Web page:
The embryo of the sand-dollar (Echinarachnius parma) was exposed to various concentrations of fluorinated pyrimidines immediately after fertilization. FUDR (5-fluorodeoxyuridine) was most active, and a concentration of 2 to 4 mγ/10 cc. (0.8 to 1.6 x 10-6 m.eq./liter) blocked development at the early blastula stage. Larger doses interrupted development at the same stage. This effect was prevented by thymidine (TDR) and thymine (T); and these pyrimidines protected against many times the minimal lethal concentration of FUDR. TDR was active as a protective agent if added just before early blastula formation.

The other fluorinated pyrimidines, 5-fluorouracil (FU), 5-fluorouridine (FUR), 5-fluorocytidine (FCR), 5-fluorodeoxycytidine (FCDR), and 5-fluoroorotic acid (FO), were also studied. These drugs produced effects on embryonic development similar to those seen with FUDR. The effective concentrations, however, varied greatly. T and TDR provided protection against these drugs, but in most cases they were not so effective as against FUDR.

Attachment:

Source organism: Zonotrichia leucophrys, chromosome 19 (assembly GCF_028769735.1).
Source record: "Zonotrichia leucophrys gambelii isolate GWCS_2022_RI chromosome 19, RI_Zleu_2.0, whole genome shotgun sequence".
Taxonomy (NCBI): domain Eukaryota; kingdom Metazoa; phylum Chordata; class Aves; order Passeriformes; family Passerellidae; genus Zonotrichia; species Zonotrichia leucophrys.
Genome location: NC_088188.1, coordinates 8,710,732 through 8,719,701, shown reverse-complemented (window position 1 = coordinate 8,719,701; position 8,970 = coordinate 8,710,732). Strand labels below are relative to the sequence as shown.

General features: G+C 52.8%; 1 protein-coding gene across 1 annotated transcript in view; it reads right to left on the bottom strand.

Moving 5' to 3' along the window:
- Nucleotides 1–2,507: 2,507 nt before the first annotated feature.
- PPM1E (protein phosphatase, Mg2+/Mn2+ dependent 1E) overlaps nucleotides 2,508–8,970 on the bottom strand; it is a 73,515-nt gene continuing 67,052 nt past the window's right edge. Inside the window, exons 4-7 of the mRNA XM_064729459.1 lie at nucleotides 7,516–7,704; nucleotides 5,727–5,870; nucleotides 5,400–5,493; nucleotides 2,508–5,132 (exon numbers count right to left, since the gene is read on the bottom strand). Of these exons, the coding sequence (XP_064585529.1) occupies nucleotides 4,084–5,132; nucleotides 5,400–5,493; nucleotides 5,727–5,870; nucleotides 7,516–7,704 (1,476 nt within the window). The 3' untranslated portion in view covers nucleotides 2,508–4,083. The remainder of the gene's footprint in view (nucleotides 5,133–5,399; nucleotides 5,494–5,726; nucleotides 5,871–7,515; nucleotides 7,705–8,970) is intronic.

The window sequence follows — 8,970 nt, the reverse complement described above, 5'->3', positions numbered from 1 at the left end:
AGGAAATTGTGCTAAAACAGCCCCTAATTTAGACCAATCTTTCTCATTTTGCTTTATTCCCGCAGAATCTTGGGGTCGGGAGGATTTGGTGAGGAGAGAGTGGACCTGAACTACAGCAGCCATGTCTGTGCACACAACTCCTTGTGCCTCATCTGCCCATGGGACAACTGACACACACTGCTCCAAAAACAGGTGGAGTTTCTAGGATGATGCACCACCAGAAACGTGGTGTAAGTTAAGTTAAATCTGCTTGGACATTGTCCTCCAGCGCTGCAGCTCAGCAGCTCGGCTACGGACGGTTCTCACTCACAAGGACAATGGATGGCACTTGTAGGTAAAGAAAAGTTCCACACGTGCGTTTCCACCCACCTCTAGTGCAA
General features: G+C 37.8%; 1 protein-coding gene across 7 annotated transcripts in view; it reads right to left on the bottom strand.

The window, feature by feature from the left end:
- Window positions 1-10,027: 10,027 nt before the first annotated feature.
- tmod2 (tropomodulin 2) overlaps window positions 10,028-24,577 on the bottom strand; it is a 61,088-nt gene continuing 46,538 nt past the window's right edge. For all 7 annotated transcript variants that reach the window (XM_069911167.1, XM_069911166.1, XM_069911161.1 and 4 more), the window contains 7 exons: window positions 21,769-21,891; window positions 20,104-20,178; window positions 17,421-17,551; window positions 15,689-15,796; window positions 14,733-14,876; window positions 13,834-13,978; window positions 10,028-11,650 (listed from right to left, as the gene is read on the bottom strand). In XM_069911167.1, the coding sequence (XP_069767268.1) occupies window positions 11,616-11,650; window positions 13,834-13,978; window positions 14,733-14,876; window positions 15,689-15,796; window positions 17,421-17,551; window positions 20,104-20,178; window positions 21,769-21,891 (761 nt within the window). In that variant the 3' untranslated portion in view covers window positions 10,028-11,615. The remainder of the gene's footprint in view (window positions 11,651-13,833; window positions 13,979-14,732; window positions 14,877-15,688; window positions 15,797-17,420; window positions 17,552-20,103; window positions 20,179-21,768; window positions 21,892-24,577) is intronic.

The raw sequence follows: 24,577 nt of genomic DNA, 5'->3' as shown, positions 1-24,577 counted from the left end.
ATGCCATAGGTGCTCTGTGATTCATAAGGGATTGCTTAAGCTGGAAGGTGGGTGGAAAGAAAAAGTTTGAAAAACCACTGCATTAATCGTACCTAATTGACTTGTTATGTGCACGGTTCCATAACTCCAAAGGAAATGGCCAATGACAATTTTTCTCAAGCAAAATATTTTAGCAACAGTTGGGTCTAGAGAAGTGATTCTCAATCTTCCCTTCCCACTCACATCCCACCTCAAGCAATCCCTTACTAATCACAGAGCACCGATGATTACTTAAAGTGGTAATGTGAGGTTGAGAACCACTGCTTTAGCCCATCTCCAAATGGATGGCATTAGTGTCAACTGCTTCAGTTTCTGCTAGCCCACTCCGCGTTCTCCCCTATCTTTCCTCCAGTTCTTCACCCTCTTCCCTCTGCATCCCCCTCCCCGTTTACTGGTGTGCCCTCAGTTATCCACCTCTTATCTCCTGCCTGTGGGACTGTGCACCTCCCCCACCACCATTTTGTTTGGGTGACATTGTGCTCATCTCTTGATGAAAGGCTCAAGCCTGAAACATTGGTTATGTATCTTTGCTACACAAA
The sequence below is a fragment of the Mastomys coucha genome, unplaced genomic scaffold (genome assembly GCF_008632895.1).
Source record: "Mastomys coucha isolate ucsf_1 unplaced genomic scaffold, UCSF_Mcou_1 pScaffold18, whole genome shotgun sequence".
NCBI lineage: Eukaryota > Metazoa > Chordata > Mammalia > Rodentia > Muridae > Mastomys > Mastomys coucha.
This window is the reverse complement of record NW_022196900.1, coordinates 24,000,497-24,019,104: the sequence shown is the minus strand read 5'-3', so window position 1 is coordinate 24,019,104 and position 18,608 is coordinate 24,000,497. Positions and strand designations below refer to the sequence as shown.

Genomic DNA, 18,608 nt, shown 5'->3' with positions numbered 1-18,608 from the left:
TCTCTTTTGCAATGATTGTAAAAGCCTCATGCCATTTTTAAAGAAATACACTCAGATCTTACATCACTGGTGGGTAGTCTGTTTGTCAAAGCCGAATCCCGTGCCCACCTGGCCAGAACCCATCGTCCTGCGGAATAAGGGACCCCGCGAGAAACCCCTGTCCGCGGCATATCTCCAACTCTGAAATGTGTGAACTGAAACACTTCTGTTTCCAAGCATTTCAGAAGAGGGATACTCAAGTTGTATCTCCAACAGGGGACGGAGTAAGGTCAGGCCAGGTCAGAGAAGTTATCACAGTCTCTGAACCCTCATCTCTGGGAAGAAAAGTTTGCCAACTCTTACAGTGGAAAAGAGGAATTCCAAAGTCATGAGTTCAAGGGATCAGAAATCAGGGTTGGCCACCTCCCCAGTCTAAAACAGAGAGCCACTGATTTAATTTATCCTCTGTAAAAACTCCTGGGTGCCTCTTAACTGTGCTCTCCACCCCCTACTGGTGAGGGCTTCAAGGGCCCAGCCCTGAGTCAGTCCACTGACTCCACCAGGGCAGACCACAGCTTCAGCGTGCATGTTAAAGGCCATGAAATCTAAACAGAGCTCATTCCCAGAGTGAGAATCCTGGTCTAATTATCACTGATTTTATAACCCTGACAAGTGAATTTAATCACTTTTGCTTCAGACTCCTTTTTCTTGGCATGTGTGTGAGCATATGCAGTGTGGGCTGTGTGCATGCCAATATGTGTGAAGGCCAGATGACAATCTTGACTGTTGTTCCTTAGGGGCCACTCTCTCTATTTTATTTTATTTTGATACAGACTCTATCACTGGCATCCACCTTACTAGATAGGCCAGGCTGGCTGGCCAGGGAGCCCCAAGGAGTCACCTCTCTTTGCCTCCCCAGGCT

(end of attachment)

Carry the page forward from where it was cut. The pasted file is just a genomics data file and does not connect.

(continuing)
5-Bromodeoxyurdine (BrUDR), beginning at the early blastula stage, caused a random pattern of embryonic death up to the pluteus stage. This drug has been shown to be incorporated into bacterial DNA. BrUDR protected embryos against the early lethal effects of FUDR presumably acting as a thymidine substitute, but the embryos died subsequently in a pattern similar to that seen with BrUDR alone.

FUDR and BrUDR appear to inhibit the formation and alter the structure of DNA, respectively, distinctive effects whch may provide a means for studying the role of DNA in embryonic development.

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